A friend of mine once asked me, while I was a seminary student, “What’s the point of eschatology?” OK, maybe he didn’t say “eschatology.” His point was, what difference does it make what we believe about the end of our present world-situation?
For believers, we currently live in a world in which we have some moderate semblance (hopefully) of the effect and presence of the Kingdom of God. At the same time, we also know all too deeply that this perfect Kingdom is not yet fully present today. Nevertheless, we believers have this vision of a day in which everything will be made right, when peace will abound. Such, ultimately, is the vision of Revelation 21-22. Our currently crappy context will be transformed into a new heaven and a new earth, each filled with God’s glory and goodness.
But the question remains: How does that impact the way we live now?
By Michael J. Gorman‘s estimation, the future vision gives us possibilities to which we should live as witnesses. That is, we ought to live as though that future were already here. “Christian churches and individuals,” he writes in Reading Revelation Responsibly, “are called to bear witness to God’s present transcendent reality and reign, as well as God’s future eschatological renewal and final victorious rule in which there will be true life, peace, and justice for all” (169).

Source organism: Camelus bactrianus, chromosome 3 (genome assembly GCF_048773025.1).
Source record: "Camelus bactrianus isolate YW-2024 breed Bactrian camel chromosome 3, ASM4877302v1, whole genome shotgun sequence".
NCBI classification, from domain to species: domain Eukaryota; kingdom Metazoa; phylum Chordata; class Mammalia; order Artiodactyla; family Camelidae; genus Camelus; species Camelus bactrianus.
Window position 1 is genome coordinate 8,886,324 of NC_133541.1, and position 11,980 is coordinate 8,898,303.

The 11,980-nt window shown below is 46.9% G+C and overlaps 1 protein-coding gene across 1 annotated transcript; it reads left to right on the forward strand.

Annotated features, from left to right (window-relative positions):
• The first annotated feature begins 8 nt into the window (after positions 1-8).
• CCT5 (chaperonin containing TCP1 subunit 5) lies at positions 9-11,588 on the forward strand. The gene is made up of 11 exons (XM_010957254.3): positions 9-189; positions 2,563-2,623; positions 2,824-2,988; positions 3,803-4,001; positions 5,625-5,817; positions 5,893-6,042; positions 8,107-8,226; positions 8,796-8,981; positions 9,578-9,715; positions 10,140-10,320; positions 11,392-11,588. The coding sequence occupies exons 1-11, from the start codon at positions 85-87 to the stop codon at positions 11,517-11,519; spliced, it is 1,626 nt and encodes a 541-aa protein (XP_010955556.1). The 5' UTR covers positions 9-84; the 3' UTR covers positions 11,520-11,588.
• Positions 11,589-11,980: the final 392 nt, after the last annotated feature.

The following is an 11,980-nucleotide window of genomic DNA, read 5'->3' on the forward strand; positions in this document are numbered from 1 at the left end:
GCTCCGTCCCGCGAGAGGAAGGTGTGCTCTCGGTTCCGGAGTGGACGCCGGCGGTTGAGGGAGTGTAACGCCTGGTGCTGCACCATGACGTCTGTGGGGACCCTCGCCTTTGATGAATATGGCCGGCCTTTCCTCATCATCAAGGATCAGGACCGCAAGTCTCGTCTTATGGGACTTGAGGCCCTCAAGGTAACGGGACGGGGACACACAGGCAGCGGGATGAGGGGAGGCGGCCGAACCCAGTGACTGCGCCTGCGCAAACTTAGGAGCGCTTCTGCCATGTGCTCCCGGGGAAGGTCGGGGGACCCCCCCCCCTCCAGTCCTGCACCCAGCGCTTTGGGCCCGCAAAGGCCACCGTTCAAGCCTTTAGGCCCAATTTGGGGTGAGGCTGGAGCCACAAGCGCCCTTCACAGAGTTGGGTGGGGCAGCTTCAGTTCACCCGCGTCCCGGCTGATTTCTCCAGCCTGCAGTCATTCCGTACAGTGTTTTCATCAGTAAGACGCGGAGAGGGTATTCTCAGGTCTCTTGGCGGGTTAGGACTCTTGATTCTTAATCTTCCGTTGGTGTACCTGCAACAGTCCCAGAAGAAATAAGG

We don’t have an eschatology so that we can simply gather in the bunker and wait for the end. This is a fundamentalist tendency. We don’t have an eschatology that we can somehow force into the present by our own efforts. This is a liberal, social gospel tendency. As Dallas Willard put it, either of these options is “nothing less than a standing invitation to omit God from the course of our daily existence” (The Divine Conspiracy, 12; italics original). God is effectually absent from a life that simply waits for the end. He is similarly gone if I’m trying to accomplish His plan without Him.
But Gorman outlines the alternative:
Because Christians have the true hope that God will in fact do all those things [in Revelation 21-22], and because they have experienced the early signs of that future, complete transformation in their own lives and communities, they attempt, with the Spirit’s power, to live as an alternative community shaped both by the reality of the new creation and by the promise of the fullness of that new creation in God’s future. (170, italics original)
In other words, the new creation isn’t here yet, but Christians are called to live as though it were. Our “bizarre” life will awaken the world to its own ingrained hope for that new world. We point to a greater coming reality. This is witness, whether through word or deed.
So what’s the point of eschatology? If it’s a good one, it will cause you to live as though you were in the future. So what kind of future are you living?